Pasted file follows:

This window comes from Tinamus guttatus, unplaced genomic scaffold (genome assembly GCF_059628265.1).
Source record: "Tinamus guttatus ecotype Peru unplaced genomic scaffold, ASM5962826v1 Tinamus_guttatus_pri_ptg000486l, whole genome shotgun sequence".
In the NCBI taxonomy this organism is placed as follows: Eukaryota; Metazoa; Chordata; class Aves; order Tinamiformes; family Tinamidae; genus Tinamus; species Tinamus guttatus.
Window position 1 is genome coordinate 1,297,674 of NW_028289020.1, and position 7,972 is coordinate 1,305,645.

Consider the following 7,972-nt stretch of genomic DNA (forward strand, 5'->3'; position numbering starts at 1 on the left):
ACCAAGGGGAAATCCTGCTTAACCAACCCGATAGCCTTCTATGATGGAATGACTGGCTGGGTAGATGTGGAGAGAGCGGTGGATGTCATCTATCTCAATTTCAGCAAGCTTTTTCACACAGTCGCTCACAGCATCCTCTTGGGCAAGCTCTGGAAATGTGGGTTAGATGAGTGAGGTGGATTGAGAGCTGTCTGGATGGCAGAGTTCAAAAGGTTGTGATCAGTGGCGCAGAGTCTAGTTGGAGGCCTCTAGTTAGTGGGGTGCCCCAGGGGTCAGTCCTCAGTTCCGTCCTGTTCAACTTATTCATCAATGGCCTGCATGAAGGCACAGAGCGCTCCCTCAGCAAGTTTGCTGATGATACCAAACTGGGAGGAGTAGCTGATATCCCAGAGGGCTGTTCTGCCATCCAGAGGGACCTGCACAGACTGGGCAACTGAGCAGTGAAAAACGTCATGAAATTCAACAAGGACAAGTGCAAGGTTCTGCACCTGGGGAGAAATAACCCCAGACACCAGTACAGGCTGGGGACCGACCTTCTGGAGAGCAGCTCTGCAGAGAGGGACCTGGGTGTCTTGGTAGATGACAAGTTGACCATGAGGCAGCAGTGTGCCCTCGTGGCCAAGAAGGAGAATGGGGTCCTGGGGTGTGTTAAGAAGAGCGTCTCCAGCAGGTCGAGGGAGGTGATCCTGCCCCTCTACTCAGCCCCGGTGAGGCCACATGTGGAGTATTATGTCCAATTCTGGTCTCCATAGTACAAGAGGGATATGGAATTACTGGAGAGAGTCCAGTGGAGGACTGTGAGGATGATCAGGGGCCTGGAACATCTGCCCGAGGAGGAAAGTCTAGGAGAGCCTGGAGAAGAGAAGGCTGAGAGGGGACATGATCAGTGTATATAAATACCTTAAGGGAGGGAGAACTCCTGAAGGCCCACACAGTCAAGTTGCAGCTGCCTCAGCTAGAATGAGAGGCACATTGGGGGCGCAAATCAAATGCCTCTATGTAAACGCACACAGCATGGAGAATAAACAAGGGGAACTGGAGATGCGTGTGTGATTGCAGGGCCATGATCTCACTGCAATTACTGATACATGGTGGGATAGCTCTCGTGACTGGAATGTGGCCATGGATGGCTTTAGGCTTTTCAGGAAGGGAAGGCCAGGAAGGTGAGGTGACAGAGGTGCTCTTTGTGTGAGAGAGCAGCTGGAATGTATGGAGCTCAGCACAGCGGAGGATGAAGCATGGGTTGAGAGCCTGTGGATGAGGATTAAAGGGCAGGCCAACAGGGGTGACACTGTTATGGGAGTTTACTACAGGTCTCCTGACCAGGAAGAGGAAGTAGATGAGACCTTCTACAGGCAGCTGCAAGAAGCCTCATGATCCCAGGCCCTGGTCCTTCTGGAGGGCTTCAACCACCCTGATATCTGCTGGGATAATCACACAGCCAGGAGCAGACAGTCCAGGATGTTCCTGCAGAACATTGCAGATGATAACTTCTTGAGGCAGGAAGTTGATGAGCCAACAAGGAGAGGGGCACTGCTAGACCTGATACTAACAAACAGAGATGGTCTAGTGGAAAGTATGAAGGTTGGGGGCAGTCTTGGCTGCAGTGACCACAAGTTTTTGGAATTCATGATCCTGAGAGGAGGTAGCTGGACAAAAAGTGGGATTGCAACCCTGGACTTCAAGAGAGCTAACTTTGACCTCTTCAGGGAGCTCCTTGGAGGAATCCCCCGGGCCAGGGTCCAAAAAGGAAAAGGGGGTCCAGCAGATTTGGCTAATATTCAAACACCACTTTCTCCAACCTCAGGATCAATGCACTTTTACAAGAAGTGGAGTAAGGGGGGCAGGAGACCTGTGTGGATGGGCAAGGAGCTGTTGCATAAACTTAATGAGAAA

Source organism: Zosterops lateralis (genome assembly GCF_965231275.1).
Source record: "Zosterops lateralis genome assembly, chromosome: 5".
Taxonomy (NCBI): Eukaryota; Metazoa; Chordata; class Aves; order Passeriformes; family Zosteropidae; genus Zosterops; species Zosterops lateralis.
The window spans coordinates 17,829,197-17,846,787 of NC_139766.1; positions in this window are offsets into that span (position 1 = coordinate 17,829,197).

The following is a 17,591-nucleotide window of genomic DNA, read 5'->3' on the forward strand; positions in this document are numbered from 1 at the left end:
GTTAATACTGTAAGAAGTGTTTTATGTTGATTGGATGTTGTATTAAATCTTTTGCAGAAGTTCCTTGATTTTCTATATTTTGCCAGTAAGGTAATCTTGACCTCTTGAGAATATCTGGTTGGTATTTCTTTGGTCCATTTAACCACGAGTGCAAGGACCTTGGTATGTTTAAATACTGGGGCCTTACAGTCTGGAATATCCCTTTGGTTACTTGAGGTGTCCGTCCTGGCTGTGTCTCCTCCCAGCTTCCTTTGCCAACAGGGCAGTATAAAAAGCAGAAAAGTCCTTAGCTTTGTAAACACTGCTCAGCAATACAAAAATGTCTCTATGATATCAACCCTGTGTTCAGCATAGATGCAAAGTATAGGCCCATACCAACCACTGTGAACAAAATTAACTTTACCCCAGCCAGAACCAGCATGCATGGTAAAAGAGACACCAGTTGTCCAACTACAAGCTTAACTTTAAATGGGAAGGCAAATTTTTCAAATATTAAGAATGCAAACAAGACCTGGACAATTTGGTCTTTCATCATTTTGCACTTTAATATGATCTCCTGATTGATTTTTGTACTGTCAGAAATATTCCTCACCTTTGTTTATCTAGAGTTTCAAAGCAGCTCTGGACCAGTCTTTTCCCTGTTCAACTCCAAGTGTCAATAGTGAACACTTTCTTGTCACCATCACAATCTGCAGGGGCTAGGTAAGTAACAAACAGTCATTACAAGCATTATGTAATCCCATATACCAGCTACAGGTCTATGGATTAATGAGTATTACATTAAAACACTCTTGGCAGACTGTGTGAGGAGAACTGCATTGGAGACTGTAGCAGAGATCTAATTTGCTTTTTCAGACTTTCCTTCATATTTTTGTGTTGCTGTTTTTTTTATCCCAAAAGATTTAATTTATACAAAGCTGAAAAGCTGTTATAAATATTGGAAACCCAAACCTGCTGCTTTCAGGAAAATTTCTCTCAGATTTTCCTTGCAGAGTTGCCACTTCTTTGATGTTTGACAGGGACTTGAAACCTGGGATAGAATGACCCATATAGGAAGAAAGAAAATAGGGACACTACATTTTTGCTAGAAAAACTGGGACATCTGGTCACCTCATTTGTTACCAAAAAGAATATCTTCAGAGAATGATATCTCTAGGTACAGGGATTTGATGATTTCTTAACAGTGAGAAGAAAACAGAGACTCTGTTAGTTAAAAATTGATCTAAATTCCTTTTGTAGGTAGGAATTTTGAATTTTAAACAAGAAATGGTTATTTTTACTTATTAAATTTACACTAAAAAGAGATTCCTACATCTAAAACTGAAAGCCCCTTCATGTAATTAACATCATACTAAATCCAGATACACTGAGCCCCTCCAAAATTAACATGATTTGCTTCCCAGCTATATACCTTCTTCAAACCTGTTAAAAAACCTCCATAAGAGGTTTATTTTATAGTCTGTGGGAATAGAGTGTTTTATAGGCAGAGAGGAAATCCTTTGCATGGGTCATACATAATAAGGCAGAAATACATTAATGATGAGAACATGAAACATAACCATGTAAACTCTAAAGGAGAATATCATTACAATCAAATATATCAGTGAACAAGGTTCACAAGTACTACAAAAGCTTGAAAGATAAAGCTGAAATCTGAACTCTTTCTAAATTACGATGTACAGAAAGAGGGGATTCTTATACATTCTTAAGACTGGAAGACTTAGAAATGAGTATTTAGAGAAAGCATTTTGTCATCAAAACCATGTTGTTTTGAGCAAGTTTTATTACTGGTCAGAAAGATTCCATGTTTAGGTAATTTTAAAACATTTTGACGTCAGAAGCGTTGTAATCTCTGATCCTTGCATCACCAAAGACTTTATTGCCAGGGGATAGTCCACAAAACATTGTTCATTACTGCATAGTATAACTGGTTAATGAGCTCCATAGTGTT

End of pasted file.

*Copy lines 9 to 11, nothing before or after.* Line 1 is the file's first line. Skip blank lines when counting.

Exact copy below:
Taxonomy (NCBI): Eukaryota; Metazoa; Chordata; class Aves; order Passeriformes; family Zosteropidae; genus Zosterops; species Zosterops lateralis.
The window spans coordinates 17,829,197-17,846,787 of NC_139766.1; positions in this window are offsets into that span (position 1 = coordinate 17,829,197).

The following is a 17,591-nucleotide window of genomic DNA, read 5'->3' on the forward strand; positions in this document are numbered from 1 at the left end: